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    “Great graduation present!”

    Inspired to extend a helping hand to ambitious women working in corporate America, a veteran executive offers honest, practical, slightly irreverent advice about navigating companies that are run and populated predominately by men.


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    Learn to see yourself as others do and become magnetic, magnanimous, and memorable! Savvy advice, specific examples, and tactical exercises to develop your presence—in months, not years.

  • About the Author

    Jennifer K. Crittenden earned an MBA in finance and worked for over twenty years in the US and abroad, rising from financial analyst to chief financial officer. She is the author of five books, including the award-winning Discreet Guide for Executive Women. She offers professional development programs through her company The Discreet Guide.

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I’m Young — So What?

Advice for How to Handle Comments about Your Age at Work


I recently ran a training workshop about gender-related communication issues, but the conversation turned to age—not gender—after the workshop was over. Three young women standing near me expressed their aggravation.

“People comment on my age, all the time. It’s like, all right already, so I’m young. Plus I’m short, so that only emphasizes my age too. It’s not even an option for me not to wear heels—I’m going to be wearing heels the rest of my life.”

“I know, and then they’re amazed if I know something that was part of their history. Like, yeah, I know that song.”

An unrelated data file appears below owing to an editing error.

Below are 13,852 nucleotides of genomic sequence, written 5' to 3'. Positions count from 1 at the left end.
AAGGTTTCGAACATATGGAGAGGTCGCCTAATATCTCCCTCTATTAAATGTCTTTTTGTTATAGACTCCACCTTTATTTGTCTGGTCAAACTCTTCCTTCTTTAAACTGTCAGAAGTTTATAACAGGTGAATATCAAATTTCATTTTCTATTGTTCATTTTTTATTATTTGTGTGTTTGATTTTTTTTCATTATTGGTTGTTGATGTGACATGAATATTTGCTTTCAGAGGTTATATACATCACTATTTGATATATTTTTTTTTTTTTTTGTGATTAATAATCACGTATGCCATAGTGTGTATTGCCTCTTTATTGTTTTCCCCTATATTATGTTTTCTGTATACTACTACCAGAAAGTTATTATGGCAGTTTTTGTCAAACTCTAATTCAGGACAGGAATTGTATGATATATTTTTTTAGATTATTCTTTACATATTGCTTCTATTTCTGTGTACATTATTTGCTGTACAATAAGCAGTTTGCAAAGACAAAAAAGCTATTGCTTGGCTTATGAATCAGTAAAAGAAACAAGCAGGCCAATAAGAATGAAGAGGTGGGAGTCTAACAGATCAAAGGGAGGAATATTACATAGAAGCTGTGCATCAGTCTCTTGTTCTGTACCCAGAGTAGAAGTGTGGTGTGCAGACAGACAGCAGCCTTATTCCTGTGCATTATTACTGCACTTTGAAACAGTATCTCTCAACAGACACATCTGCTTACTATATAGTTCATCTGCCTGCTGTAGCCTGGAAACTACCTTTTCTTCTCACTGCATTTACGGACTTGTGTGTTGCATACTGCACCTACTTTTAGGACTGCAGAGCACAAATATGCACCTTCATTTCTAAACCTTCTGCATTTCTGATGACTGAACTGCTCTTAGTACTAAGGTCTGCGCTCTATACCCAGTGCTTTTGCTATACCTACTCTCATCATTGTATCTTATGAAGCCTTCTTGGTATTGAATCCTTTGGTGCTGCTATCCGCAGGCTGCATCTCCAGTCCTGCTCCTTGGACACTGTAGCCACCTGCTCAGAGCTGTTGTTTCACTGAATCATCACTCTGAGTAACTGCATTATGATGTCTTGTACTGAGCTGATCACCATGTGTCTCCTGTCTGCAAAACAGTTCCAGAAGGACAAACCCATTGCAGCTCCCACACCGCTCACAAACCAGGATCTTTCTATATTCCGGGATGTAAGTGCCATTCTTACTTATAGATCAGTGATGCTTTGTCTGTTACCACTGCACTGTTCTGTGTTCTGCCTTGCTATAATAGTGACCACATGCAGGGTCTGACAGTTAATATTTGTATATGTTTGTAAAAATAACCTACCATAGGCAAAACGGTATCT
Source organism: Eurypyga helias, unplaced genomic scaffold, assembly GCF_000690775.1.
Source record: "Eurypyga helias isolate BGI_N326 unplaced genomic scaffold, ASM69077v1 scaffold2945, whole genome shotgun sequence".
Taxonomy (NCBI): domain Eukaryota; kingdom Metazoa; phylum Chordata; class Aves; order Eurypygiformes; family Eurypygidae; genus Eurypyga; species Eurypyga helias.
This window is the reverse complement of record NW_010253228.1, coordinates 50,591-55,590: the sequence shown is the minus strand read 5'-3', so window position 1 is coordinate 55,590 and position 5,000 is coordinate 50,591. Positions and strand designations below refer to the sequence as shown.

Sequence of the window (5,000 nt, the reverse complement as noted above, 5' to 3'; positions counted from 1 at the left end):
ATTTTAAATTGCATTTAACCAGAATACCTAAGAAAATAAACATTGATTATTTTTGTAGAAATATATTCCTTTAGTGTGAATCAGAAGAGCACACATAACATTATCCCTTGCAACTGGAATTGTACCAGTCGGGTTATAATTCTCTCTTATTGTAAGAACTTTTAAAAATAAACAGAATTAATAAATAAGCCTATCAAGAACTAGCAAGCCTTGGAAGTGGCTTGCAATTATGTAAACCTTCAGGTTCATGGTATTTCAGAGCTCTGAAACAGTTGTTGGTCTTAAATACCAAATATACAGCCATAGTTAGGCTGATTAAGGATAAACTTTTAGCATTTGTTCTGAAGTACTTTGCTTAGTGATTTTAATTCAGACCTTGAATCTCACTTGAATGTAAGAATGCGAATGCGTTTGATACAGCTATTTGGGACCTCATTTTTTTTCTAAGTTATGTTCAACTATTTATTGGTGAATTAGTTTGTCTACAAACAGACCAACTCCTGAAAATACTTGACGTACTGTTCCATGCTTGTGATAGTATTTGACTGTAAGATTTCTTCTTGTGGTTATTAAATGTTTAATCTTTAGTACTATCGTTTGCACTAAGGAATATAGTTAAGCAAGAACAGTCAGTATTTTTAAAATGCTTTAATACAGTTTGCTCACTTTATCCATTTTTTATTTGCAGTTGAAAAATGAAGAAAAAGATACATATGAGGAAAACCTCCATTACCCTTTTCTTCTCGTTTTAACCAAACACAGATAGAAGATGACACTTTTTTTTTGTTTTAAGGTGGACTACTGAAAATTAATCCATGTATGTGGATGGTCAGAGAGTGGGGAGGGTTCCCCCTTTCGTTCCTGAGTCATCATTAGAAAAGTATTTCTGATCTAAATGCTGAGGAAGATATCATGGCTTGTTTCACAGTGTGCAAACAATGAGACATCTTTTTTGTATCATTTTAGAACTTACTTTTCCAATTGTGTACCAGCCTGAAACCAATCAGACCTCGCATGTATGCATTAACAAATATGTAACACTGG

“It’s like they think we’re clueless just because we’re young.”

It made me pause. I counsel professional women to listen for “guy speak” that can be used to push women out of the group and make them feel unwelcome. Sometimes guys will use bad language and then apologize to the woman, implying that he has to change the way he talks because she is there and she is different. Could old people be capable of this kind of antagonism toward young people? Being an old person, I suspect so.

“I’ve been thinking about this, and I think you’re right,” I write to one of the women. “The dark side could be that someone is trying to dismiss you or trivialize you, particularly if they choose to make these comments in front of others, indicating they are threatened by your youth.”

Okay, now that you’ve identified a bad actor—what can you do about it?

I often turn to humor in situations like this when you need to make a point, but you want to do it in a nice way. Perhaps you could develop a couple of light-hearted comments, so that you can stay in the discussion and not be made to feel self-conscious about your age. Here are a few suggestions:

“Oh, I just look young.” This turns the antagonism on its head by gently reminding everyone that youth is generally considered a positive attribute.
“Ha, I’ve got you fooled, don’t I?” This implies that the old person has under-estimated whom they’re up against and should reconsider before trying that tactic again.
“I’ve just been reincarnated as a young person. In my former life, I was actually quite old.” This comment is an indirect way to tell people that talking about age is irrelevant anyway. It’s experience and knowledge that counts.
And finally, for a repeat offender: “Well, Thomas Edison said maturity is often more absurd than youth.” I suspect someone listening will say, “Well, that’s true!” And you will have made your point. Even if someone is remarking on your age mindlessly, it’s worth communicating that it’s inappropriate—just as you don’t point out how old they are.


Copyright © 2012 Jennifer K. Crittenden

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